Le Polain said that large serology studies — in which researchers collect blood samples from a cross-section of people to get a better sense of how deeply the virus has penetrated the population of a city, a region, a country — should help shed light on how likely children are to be infected in the first place.

An early look, from Geneva, suggests when we’re talking about children we need to distinguish between young children on the one hand and tweens and teens on the other. Published last week in the journal The Lancet, the study found very little evidence of prior Covid-19 infection among children ages 5 to 9 years (the youngest included). But children ages 10 to 19 were as likely to have antibodies to the infection as adults ages 20 to 49 — and more likely than adults older than that.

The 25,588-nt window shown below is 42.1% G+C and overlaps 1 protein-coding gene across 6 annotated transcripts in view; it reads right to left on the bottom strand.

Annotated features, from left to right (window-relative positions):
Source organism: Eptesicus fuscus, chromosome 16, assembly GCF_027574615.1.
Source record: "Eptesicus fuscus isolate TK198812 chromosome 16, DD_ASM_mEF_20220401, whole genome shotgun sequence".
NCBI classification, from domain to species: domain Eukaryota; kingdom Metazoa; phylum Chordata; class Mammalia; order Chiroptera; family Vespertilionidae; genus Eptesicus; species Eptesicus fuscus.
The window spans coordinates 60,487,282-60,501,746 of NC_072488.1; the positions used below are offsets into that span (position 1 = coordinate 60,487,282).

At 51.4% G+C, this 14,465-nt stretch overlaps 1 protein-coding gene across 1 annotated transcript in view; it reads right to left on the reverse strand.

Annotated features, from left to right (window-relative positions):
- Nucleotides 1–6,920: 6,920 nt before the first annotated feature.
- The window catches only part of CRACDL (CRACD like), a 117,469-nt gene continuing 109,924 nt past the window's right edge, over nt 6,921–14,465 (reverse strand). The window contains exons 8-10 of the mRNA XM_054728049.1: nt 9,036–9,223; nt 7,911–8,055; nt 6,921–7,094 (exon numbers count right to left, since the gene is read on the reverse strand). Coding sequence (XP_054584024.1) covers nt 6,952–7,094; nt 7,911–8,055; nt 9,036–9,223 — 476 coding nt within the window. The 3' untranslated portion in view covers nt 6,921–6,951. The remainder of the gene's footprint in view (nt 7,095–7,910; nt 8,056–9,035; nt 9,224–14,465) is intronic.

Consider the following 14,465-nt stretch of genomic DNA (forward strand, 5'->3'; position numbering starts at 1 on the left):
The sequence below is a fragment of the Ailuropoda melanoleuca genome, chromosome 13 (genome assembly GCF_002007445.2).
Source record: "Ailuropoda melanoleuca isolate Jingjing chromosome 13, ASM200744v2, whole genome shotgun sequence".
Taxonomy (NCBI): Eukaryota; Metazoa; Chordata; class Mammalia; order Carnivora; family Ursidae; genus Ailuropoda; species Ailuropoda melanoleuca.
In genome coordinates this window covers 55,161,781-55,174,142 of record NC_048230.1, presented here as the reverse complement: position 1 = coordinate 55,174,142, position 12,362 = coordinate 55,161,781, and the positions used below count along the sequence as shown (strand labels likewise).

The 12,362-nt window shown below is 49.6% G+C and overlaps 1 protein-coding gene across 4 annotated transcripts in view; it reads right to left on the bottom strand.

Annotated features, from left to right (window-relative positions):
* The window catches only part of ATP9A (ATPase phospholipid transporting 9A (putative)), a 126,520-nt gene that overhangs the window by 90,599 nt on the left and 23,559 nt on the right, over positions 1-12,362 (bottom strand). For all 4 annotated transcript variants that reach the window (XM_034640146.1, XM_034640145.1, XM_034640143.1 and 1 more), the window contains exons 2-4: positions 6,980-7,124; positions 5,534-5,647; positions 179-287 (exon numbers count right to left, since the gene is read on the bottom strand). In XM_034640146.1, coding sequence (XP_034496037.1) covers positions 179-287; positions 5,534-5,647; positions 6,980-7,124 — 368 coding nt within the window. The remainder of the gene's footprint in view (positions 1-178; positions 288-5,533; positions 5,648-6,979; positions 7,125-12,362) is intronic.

One thing that is clear is that the disease is generally far less severe for children than it can be for older adults. Deaths among children have been few and the percentage of children who need hospitalization for the illness is substantially lower than it is among adults.